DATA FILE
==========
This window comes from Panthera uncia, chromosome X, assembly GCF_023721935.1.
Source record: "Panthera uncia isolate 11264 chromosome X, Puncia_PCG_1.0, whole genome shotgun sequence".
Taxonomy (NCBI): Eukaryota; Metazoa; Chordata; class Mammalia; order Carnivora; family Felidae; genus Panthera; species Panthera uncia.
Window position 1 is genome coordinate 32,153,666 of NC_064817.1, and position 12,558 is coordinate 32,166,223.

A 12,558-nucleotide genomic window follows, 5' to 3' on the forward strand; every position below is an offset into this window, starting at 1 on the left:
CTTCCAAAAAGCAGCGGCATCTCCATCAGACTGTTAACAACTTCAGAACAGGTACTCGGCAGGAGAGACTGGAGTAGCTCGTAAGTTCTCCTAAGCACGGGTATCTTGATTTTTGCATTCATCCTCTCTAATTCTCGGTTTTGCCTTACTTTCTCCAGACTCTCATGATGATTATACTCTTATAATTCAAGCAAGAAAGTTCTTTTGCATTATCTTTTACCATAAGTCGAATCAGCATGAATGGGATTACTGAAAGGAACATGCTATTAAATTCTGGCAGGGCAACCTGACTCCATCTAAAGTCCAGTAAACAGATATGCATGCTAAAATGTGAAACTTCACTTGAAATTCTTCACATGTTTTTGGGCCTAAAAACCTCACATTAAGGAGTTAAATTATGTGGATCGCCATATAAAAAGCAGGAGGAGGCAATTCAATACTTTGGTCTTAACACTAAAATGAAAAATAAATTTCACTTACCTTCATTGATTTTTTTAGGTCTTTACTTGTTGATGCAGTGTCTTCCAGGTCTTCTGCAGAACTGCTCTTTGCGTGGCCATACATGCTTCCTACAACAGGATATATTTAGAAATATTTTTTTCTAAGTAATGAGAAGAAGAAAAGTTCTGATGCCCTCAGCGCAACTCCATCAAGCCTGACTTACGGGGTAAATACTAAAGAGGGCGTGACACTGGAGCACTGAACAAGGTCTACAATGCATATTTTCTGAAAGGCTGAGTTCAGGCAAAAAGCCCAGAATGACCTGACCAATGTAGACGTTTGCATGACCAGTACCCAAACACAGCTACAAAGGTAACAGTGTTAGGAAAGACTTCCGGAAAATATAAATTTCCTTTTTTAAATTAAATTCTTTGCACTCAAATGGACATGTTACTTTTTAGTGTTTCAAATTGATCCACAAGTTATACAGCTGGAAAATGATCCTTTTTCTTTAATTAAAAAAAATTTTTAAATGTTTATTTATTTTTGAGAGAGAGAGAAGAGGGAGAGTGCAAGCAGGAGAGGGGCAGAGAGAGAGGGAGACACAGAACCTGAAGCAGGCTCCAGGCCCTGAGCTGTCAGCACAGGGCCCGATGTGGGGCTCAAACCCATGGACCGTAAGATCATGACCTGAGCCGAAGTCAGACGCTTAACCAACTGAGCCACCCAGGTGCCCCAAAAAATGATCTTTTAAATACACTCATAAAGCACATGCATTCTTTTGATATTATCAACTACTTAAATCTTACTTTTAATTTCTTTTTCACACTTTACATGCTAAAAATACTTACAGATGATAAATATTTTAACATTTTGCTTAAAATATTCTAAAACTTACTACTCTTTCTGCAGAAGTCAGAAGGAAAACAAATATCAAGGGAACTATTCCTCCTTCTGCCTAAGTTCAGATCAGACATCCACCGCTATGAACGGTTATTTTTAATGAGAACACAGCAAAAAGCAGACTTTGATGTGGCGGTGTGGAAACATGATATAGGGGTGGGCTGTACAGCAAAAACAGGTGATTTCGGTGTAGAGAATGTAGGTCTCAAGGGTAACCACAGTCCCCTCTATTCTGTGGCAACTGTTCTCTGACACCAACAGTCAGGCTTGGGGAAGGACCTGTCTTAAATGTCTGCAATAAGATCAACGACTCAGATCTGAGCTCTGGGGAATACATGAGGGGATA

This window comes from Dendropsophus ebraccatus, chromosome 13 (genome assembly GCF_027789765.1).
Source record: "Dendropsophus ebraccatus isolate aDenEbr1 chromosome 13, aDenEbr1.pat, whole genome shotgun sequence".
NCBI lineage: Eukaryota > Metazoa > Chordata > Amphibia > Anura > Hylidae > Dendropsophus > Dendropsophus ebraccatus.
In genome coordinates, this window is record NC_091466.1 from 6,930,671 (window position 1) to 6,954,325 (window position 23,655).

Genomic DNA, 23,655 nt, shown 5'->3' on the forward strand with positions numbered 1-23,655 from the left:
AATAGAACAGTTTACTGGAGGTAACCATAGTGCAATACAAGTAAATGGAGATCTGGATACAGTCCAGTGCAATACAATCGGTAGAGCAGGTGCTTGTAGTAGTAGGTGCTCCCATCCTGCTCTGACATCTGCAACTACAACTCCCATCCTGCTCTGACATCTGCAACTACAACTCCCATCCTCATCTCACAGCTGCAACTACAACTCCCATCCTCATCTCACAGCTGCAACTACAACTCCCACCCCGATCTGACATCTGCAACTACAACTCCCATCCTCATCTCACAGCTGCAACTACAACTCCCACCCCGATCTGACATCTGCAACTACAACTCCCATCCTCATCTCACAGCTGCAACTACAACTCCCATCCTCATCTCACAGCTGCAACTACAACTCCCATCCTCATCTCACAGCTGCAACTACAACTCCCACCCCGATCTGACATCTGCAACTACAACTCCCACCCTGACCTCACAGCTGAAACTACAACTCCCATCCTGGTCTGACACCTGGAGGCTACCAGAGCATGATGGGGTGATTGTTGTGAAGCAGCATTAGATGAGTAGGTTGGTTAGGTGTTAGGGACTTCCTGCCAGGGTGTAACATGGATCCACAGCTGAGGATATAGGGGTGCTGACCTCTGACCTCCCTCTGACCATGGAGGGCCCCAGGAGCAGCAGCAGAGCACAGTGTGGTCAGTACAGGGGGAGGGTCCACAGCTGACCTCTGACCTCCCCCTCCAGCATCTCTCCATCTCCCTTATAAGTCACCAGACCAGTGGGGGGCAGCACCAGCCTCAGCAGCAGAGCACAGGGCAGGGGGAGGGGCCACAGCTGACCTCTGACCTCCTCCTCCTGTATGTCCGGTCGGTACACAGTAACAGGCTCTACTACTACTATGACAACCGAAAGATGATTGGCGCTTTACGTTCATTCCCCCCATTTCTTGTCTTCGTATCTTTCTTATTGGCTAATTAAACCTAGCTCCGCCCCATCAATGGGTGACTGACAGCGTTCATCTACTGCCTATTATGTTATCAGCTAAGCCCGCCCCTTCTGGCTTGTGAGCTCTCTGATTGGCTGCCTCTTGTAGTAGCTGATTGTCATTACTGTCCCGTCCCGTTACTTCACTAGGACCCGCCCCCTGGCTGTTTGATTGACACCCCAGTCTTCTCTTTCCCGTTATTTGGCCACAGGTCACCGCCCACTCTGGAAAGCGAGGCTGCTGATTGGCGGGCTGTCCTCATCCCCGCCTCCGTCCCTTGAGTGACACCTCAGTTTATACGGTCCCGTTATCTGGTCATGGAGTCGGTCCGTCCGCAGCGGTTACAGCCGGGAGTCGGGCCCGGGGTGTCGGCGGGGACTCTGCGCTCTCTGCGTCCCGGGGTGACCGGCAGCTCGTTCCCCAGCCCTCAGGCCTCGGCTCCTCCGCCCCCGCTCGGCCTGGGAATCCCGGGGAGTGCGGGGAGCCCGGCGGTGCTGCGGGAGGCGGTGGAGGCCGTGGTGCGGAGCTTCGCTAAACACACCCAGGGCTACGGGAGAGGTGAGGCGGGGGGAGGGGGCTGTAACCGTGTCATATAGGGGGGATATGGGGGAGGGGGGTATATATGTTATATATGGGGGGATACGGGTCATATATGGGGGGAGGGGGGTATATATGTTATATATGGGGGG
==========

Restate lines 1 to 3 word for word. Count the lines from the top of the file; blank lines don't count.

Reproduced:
This window comes from Panthera uncia, chromosome X, assembly GCF_023721935.1.
Source record: "Panthera uncia isolate 11264 chromosome X, Puncia_PCG_1.0, whole genome shotgun sequence".
Taxonomy (NCBI): Eukaryota; Metazoa; Chordata; class Mammalia; order Carnivora; family Felidae; genus Panthera; species Panthera uncia.